Raymond of Fitero

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Saint Raymond of Fitero
Born ?
Died 1163 AD
Ciruelos, Toledo, Spain
Venerated in Roman Catholic Church
Canonized cult approved in 1719 [1]
Feast March 15; [1] February 1 [2]

Saint Raymond of Fitero (also known as Ramon Sierra, [1] Spanish : San Raimundo de Fitero) (*? - †Ciruelos, 1163) was a monk, abbot, and founder of the Order of Calatrava.

Spanish language Romance language

Spanish or Castilian is a Romance language that originated in the Castile region of Spain and today has hundreds of millions of native speakers in the Americas and Spain. It is a global language and the world's second-most spoken native language, after Mandarin Chinese.

Ciruelos Village in OHiggins, Chile

Ciruelos is a Chilean village located southeast of Pichilemu, Cardenal Caro Province. In 1899, it had very few inhabitants, a free school, and a post office.

Monk religious occupation

A monk is a person who practices religious asceticism by monastic living, either alone or with any number of other monks. A monk may be a person who decides to dedicate his life to serving all other living beings, or to be an ascetic who voluntarily chooses to leave mainstream society and live his or her life in prayer and contemplation. The concept is ancient and can be seen in many religions and in philosophy.


His birthplace is unknown; Saint-Gaudens (France), Tarazona (Aragon), and Barcelona (Catalonia) have all claimed to be the saint's birthplace.

Saint-Gaudens, Haute-Garonne Subprefecture and commune in Occitanie, France

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France Republic with mainland in Europe and numerous oversea territories

France, officially the French Republic, is a country whose territory consists of metropolitan France in Western Europe and several overseas regions and territories. The metropolitan area of France extends from the Mediterranean Sea to the English Channel and the North Sea, and from the Rhine to the Atlantic Ocean. It is bordered by Belgium, Luxembourg and Germany to the northeast, Switzerland and Italy to the east, and Andorra and Spain to the south. The overseas territories include French Guiana in South America and several islands in the Atlantic, Pacific and Indian oceans. The country's 18 integral regions span a combined area of 643,801 square kilometres (248,573 sq mi) and a total population of 67.3 million. France, a sovereign state, is a unitary semi-presidential republic with its capital in Paris, the country's largest city and main cultural and commercial centre. Other major urban areas include Lyon, Marseille, Toulouse, Bordeaux, Lille and Nice.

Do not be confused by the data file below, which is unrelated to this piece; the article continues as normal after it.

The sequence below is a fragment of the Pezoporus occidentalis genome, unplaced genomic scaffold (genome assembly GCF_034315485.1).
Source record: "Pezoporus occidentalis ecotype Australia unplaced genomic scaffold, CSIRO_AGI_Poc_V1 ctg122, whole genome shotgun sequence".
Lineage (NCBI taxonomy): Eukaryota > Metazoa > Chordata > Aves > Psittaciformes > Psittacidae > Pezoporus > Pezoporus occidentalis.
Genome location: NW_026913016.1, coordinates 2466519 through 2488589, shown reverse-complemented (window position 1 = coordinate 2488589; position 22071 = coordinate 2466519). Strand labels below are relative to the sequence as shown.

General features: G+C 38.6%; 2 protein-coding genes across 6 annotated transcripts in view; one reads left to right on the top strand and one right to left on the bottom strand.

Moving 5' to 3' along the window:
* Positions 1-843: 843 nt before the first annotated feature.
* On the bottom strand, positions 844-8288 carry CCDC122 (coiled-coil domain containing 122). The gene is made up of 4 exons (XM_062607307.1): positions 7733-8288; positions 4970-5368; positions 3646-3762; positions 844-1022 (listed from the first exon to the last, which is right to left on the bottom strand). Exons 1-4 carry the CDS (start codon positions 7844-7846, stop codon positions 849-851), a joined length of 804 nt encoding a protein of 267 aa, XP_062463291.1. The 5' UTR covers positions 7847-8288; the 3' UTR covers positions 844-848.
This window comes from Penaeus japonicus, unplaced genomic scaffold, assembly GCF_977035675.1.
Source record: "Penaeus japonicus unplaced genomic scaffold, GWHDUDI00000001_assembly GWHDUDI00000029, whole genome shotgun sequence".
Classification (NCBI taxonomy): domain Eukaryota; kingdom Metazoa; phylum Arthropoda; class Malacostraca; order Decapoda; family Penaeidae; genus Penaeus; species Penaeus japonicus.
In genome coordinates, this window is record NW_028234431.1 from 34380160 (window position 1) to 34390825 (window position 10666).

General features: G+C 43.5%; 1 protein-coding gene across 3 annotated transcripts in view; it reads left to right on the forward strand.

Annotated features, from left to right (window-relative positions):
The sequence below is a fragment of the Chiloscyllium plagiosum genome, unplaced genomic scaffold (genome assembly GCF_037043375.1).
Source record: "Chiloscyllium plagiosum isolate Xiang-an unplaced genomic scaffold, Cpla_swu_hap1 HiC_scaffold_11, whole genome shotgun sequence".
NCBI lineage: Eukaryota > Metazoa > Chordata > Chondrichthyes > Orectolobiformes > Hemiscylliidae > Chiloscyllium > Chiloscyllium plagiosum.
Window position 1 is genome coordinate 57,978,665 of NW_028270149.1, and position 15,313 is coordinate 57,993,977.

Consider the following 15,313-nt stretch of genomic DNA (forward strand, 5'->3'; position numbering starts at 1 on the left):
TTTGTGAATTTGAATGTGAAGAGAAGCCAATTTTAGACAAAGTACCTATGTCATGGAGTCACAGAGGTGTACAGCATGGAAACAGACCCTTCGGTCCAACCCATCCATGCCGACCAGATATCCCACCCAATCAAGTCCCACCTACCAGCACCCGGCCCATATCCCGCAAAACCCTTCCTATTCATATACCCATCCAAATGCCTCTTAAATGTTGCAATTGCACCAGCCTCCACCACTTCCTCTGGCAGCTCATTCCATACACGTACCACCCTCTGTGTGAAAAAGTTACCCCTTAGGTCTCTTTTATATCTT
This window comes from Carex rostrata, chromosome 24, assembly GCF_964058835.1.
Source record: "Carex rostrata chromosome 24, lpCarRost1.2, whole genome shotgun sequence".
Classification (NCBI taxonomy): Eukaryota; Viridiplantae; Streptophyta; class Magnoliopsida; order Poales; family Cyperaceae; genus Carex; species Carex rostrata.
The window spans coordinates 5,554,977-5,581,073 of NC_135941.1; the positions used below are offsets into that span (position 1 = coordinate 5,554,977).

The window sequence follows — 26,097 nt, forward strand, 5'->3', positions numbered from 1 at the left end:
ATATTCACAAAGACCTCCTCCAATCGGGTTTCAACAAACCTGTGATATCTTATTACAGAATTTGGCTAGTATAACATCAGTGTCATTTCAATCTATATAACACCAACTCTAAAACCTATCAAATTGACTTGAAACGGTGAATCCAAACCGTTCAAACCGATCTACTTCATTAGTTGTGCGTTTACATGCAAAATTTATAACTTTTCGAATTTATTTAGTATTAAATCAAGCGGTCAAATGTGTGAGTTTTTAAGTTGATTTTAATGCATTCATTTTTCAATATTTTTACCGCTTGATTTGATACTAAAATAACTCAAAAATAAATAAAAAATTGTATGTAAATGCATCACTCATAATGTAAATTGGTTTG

Tarazona Municipality in Aragon, Spain

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As a young man, Raymond felt a religious vocation, and became a canon of the new cathedral at Tarazona, established after King Alfonso I of Aragon reconquered the historic city from the Moors in 1119.

<i>Reconquista</i> Medieval Christian extended conquest of Muslim areas in the Iberian Peninsula

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Moors medieval Muslim inhabitants of the Maghreb, Iberian Peninsula, Sicily, and Malta

The term "Moors" refers primarily to the Muslim inhabitants of the Maghreb, the Iberian Peninsula, Sicily, and Malta during the Middle Ages. The Moors initially were the indigenous Maghrebine Berbers. The name was later also applied to Arabs.

Across the Pyrenees mountains, at Escaladieu Abbey in Gascony, Raymond became a monk of the Cistercian Order, which had been founded relatively recently (in 1098) and which accepted many former knights as members. When King Alfonso VII of Castile supported the order's extension into Spain, Raymond joined abbot Durando (a/k/a Durandus, Durand) and other monks and established a new monastery near the Ebro River at Nienzabas (Niencebas), between Calahorra (reconquered from the Moors in 1045) and Tudela (which Alfonso I had recaptured from the Moors in 1114 and was still subject to raids). At Durando's death, fellow monks elected Raymond (who had been prior) his successor. The monks then moved across the Ebro to strategic Castejón, Navarre, and finally built their new monastery at a spot named Fitero (Castellón de Fitero), situated slightly up the Alhama river from Castejón along the frontier between Castile's La Rioja region and the Kingdom of Navarre. They called their new monastery the Monasterio de Santa María la Real de Fitero.